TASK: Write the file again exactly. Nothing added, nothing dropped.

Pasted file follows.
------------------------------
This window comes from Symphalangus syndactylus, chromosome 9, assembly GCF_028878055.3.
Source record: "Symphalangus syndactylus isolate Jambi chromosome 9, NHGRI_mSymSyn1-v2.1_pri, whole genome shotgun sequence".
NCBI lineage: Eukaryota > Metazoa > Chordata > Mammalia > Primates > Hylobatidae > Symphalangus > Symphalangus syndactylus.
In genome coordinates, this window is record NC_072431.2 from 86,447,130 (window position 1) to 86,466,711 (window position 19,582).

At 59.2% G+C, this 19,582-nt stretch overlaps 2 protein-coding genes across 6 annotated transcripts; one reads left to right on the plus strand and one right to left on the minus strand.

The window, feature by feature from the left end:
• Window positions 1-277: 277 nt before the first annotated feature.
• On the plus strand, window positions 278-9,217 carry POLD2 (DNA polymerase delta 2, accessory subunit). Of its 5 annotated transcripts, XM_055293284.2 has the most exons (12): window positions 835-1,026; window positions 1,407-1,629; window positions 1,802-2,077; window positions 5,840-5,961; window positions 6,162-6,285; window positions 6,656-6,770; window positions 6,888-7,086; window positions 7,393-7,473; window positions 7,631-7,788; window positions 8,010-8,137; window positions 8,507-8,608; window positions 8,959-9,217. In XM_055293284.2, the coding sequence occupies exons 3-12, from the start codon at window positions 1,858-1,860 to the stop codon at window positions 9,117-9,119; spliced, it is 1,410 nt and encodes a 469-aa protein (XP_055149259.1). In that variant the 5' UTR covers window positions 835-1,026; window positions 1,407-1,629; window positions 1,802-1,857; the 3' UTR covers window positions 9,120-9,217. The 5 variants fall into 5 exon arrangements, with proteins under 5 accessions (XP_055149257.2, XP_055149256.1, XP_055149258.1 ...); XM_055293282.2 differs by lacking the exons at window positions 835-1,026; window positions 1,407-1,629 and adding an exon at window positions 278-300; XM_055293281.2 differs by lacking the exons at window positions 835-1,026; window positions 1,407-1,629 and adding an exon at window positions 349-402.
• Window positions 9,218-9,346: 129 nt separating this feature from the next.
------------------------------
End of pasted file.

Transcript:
This window comes from Symphalangus syndactylus, chromosome 9, assembly GCF_028878055.3.
Source record: "Symphalangus syndactylus isolate Jambi chromosome 9, NHGRI_mSymSyn1-v2.1_pri, whole genome shotgun sequence".
NCBI lineage: Eukaryota > Metazoa > Chordata > Mammalia > Primates > Hylobatidae > Symphalangus > Symphalangus syndactylus.
In genome coordinates, this window is record NC_072431.2 from 86,447,130 (window position 1) to 86,466,711 (window position 19,582).

At 59.2% G+C, this 19,582-nt stretch overlaps 2 protein-coding genes across 6 annotated transcripts; one reads left to right on the plus strand and one right to left on the minus strand.

The window, feature by feature from the left end:
• Window positions 1-277: 277 nt before the first annotated feature.
• On the plus strand, window positions 278-9,217 carry POLD2 (DNA polymerase delta 2, accessory subunit). Of its 5 annotated transcripts, XM_055293284.2 has the most exons (12): window positions 835-1,026; window positions 1,407-1,629; window positions 1,802-2,077; window positions 5,840-5,961; window positions 6,162-6,285; window positions 6,656-6,770; window positions 6,888-7,086; window positions 7,393-7,473; window positions 7,631-7,788; window positions 8,010-8,137; window positions 8,507-8,608; window positions 8,959-9,217. In XM_055293284.2, the coding sequence occupies exons 3-12, from the start codon at window positions 1,858-1,860 to the stop codon at window positions 9,117-9,119; spliced, it is 1,410 nt and encodes a 469-aa protein (XP_055149259.1). In that variant the 5' UTR covers window positions 835-1,026; window positions 1,407-1,629; window positions 1,802-1,857; the 3' UTR covers window positions 9,120-9,217. The 5 variants fall into 5 exon arrangements, with proteins under 5 accessions (XP_055149257.2, XP_055149256.1, XP_055149258.1 ...); XM_055293282.2 differs by lacking the exons at window positions 835-1,026; window positions 1,407-1,629 and adding an exon at window positions 278-300; XM_055293281.2 differs by lacking the exons at window positions 835-1,026; window positions 1,407-1,629 and adding an exon at window positions 349-402.
• Window positions 9,218-9,346: 129 nt separating this feature from the next.